The Austrian Krampus troupe pictured above is about as traditional as they get. Creating this exact look would be a big challenge because the suits are made of mountain goat fur, and LA’s not exactly known for its mountain goats population. But at least this picture makes clear something that doesn’t have to challenge you, and that’s striving for Hollywood hyper-realism. The oversized masks these Krampuses sport are more like walking folk art than something sculpted in an FX shop. What you need to remember is that these guys are not trying to simulate something “real”; they are carrying on a tradition. Notice how they make no particular attempt made to disguise their hands or match the fur on the head with the fur covering the body. The kneeling Krampus clearly wears a vest. I’ve seen these beasties in person, and realistic or not, they are mighty impressive.
The troupe above is also very traditional, though their look is slightly less common because they are wearing shorter sheepskin outfits rather than suits made from the longer goat fur. But again, the suits make no particular effort to be appear as anything other than what they are: fur robes, pants, tunics, and vests. You’ll notice belts too. The Krampuses in the first photos are also wearing belts, but they’re just obscured by their longer fur. This is not a fashion statement but a practical way to carry large cowbells suspended on their backsides. You would be hard pressed to find a Krampus without bells. We’ll be posting about creating bell-belts later.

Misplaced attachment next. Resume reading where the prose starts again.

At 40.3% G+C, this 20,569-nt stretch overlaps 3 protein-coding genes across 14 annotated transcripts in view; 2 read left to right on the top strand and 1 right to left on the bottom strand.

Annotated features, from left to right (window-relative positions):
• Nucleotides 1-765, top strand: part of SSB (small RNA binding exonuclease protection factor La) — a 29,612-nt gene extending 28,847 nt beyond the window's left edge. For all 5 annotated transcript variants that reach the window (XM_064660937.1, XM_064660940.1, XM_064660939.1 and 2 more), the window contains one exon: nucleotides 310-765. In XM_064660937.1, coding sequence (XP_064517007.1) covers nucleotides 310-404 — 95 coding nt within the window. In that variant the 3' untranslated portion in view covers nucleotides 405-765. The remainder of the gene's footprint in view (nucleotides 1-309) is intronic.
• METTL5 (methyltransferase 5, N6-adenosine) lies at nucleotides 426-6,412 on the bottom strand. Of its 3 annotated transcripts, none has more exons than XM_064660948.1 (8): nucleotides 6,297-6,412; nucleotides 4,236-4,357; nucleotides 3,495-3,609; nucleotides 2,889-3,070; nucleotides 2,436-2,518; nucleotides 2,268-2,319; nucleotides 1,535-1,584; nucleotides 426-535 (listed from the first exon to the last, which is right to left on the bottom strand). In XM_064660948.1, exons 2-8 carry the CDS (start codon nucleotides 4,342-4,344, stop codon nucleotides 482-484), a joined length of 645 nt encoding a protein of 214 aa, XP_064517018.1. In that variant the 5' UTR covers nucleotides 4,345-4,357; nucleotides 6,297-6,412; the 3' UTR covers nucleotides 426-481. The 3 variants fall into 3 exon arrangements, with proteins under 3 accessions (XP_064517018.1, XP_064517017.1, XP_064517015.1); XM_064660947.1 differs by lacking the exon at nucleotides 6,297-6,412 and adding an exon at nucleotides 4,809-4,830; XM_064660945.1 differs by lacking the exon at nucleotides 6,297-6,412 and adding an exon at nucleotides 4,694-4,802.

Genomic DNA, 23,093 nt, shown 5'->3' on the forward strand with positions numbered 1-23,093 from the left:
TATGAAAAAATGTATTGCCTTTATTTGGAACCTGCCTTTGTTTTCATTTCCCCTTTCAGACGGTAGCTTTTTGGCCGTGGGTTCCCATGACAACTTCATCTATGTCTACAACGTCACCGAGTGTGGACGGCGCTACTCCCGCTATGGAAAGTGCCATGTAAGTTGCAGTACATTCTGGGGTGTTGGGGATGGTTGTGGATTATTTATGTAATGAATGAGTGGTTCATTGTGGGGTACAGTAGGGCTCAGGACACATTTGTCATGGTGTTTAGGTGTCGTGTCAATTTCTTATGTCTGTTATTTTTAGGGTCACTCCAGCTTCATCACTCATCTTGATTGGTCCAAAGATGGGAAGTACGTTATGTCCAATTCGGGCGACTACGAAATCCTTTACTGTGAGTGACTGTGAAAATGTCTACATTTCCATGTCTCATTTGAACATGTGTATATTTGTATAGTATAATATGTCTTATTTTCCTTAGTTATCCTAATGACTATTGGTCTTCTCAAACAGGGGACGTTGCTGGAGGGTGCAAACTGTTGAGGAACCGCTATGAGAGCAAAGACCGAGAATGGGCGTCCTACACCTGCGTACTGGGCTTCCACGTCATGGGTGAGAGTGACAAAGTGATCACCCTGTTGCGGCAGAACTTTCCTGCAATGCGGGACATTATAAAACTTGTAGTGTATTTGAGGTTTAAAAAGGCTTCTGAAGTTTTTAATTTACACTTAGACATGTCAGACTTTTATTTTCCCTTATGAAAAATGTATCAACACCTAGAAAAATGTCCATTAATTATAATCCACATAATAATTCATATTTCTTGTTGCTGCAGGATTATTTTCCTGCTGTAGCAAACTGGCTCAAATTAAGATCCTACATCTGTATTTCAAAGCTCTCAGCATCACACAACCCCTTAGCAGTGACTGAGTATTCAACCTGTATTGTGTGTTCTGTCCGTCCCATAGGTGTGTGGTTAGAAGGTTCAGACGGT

So when you are thinking of covering that Krampus body of yours with Krampus fur, keep in mind old fur coats, mufflers, leg-warmers, etc — whatever furry stuff you might find at a thrift stores (or try “fur, cutter” on eBay = worn-out coats sold to “cutters” who recycle remnants for craft projects). Don’t assume you need some sort of seamless furry coveralls. A one-piee fur bodysuit could make a great starting point, or be fine on its own, but furry odds and ends add interest. Furry body-covering costumes can go for $100-150, but you can find them as low as $80 sometimes. Try search for werewolf, gorilla, or yeti fur suits. These could all work depending on the the particular style. Just watch out for the cheaper ones with extremely short-pile fur. The better suits have fur with a 1.5-2″ pile, still much, much shorter than your average Krampus, but there are ways to beef them up with longer fur (discussed below).
The fellow was photographed in Munich, where you’ll see more modern influences like the fastidious realism of the mask. His outfit has completely left behind the idea of furry coveralls, and is more a combination of pelts and period costuming. LA Krampus Troupe members have taken to calling this approach “Viking Krampus.” So, if you happen to own or know anyone who owns Renfair garb, you may be closer to a Krampus costume than you think. Lay on some extra scraps of old fur and you’re good to go. (Sorry for the blurry photo. The guy was moving, and this just happens to be the best one I have to illustrate the point.)
City Fabric is in LA’s downtown fabric district and offers much better range of deep-pile furs than Michael Levine’s or other local vendors. You can bargain him down but don’t expect any free swatches. A good local online-only supplier is Distinctive Fabric. They will send you five free swatches if you set up a free account with them.
Mendels in SF for their selection and free samples.
Pingback: A Last Minute Guide to Krampus -